Disgusted by the bait and switch games, I obtained several online quotes for rental trucks. Penske proved to be the least expensive at $1,150 including basic insurance coverage, unlimited miles, furniture pads, rope, and a six day allowance. I calculated that I would need a sixteen foot truck. With estimated fuel economy of 11 to 12 miles per gallon, I estimated that I would require around 100 gallons of regular unleaded fuel. With the price of fuel averaging around $2 per gallon, this would add $200 to the cost of the move, for a total of $1,350 for the truck including fuel. Be sure to search for online coupons. The moving industry is highly competitive and I found a coupon that saved about 10 percent off the total cost of the truck.
A full service move obviously includes the labor required to load and unload the truck whereas renting a Penske truck does not. Here we get to a classic question of spending money versus time and physical effort. I could physically load the majority of the truck myself and probably get help from neighbors for the few larger items I could not carry. Or I could hire moving help on both ends of the move to make my life easier. I opted for arranging for moving help using Simple Moving Labor which is the default referral option provided by Penske. A two hour minimum costs $269 on each end. It turned out that the loading of the truck required three hours due to the complications of being in a high rise building which brought the total cost to about $650 plus $100 in tips for the movers – a total of $750 for about five hours of labor.
So, the partial “do it yourself” option involved total costs of $1,350 for the truck and fuel plus $750 for moving labor, or a total of $2,100. Comparing this to the $3,500 quote for a full service move, this implies a savings of around $1,400 to pay for my time driving the truck over two days – approximately $700 per day. It is true that I had to pay for accommodations and food along the way. However, a full service move would not result in my belongings being delivered right away and I would have also had to either rent a car or fly to my new city. Overall, I estimate that I would have spent more on lodging and meals had I opted for a full service move due to the delay in receiving my belongings.
The Move Itself
So moving day arrived and I took a local bus to the Penske location to get the truck and was quickly faced with yet another bait-and-switch. Rather than the $1,150 that I was quoted online (and confirmed over the phone), the hostile and unreasonable Penske employee wanted to charge almost $1,400 and it took several minutes of argument to get him to lower the cost to around $1,220. I needed the truck and had men arriving to help load it so I paid the $1,220 and then complained to Penske over the phone and received a refund of $70. This just goes to show that the industry seems to thrive on non-transparency and bait and switch rip-offs. Oh, there’s one more thing: the local Penske location wanted to give me a 26 foot truck, not the 16 foot truck I had reserved. This would be unwieldy to drive and would consume far more fuel. It would also require more expensive diesel. I insisted on the 16 foot truck.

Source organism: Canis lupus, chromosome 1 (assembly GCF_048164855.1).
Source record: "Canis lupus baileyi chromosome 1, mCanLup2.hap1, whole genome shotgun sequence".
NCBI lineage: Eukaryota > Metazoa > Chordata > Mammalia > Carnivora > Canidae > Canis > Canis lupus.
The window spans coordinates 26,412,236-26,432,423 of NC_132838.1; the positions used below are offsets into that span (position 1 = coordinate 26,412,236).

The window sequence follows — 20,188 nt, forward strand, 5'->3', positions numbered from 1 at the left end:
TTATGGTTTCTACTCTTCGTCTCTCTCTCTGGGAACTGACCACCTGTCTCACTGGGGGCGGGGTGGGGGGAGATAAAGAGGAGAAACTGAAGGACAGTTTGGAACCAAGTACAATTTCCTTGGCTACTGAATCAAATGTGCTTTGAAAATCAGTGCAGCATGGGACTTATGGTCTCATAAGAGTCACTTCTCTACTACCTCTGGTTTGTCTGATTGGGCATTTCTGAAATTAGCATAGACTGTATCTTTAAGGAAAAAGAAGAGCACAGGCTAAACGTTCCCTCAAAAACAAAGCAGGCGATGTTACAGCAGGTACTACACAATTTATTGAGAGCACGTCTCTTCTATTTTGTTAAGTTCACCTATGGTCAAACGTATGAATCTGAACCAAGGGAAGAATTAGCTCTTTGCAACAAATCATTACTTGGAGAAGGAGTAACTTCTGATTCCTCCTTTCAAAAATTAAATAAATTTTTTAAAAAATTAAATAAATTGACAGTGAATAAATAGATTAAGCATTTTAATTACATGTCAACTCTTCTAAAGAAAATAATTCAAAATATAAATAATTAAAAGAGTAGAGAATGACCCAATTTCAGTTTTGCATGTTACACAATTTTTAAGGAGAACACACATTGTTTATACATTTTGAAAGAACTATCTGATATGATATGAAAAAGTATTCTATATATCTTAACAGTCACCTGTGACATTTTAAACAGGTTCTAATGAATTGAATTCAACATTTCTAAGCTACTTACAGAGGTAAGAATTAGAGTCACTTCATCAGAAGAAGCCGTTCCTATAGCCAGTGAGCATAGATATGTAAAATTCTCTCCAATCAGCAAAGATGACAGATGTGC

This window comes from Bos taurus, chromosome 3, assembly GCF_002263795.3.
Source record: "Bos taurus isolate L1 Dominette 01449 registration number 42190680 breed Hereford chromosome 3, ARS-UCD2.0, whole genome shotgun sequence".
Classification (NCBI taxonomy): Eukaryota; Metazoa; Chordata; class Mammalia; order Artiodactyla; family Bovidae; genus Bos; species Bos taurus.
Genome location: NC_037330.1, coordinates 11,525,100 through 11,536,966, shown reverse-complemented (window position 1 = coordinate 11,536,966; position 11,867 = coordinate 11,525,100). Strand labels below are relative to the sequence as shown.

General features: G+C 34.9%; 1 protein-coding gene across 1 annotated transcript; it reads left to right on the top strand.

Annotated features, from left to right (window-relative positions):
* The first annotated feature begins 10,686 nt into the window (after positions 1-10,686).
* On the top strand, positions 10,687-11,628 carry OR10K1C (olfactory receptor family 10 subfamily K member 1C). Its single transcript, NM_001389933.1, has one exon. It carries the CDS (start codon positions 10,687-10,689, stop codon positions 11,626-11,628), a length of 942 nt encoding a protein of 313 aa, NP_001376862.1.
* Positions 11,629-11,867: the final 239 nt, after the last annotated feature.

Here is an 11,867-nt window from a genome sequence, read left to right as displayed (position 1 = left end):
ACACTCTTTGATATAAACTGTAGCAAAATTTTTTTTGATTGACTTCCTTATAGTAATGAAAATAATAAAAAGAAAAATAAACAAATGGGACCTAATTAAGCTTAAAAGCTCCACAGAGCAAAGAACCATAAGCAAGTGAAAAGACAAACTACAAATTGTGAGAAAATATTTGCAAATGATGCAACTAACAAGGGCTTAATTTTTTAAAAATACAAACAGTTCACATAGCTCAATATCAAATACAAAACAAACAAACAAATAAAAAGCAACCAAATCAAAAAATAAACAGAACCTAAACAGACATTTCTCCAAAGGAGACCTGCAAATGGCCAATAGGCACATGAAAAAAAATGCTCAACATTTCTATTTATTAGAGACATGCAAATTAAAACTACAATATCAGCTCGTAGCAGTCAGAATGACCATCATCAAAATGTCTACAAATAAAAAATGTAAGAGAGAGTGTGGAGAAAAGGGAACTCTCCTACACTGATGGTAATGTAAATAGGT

Driving a sixteen foot truck takes a bit of getting used to. I was able to drive it to my building without issues and backed it up to the loading dock fairly easily. I doubt that the same would have been true with a 26 foot truck. Although I had only contracted for two men from Simple Moving Labor, three showed up but the price was the same. They were quite efficient and had the truck loaded in under three hours. I was on the road by around 1 pm.
Commercial truck drivers typically drive about 500 miles per day. This doesn’t seem like that much but driving a truck is definitely more difficult and stressful than driving a passenger car. I ended up driving about 300 miles the first afternoon, 600 miles the following day, and 250 miles on the final day. This required two nights of accommodations ($170 – three star hotels via Priceline) as well as food and miscellaneous expenses ($80).
Unloading the truck involved parking on the street in front of my new apartment which was more challenging that backing up to a loading dock. Driving in city and highway traffic in a larger vehicle does take some getting used to, but by the time of my arrival with 1,150 miles of experience, it was a non-issue. Simple Moving Labor assisted with the unload in under two hours and I returned the truck, taking an Uber back from the drop off location.
I spent about $2,500 on my move in total, which is not that bad for a long distance move of over 1,100 miles. Probably the greatest benefit of the “do it yourself” option was having control and possession of my belongings throughout the process. Being able to simply unload and begin unpacking immediately is a huge benefit compared to waiting the five to twelve days that Bekins quoted. I ended up saving a significant amount of money as well, although I did have to spend two days of my time driving a truck on relatively boring interstate highways.
The bottom line is that I would probably make the same choices again for a long distance move. Hiring a full service mover does not make much financial sense and the benefits of keeping my belongings with me was an added bonus. Whether you go with a full service or “do it yourself” approach, be sure to shop around for the best quotes and watch out for bait and switch tactics. If you have an online quote for a truck rental, bring it with you when you pick up the truck and insist on paying the quoted amount. Try to look at moving as an adventure and hit the open road.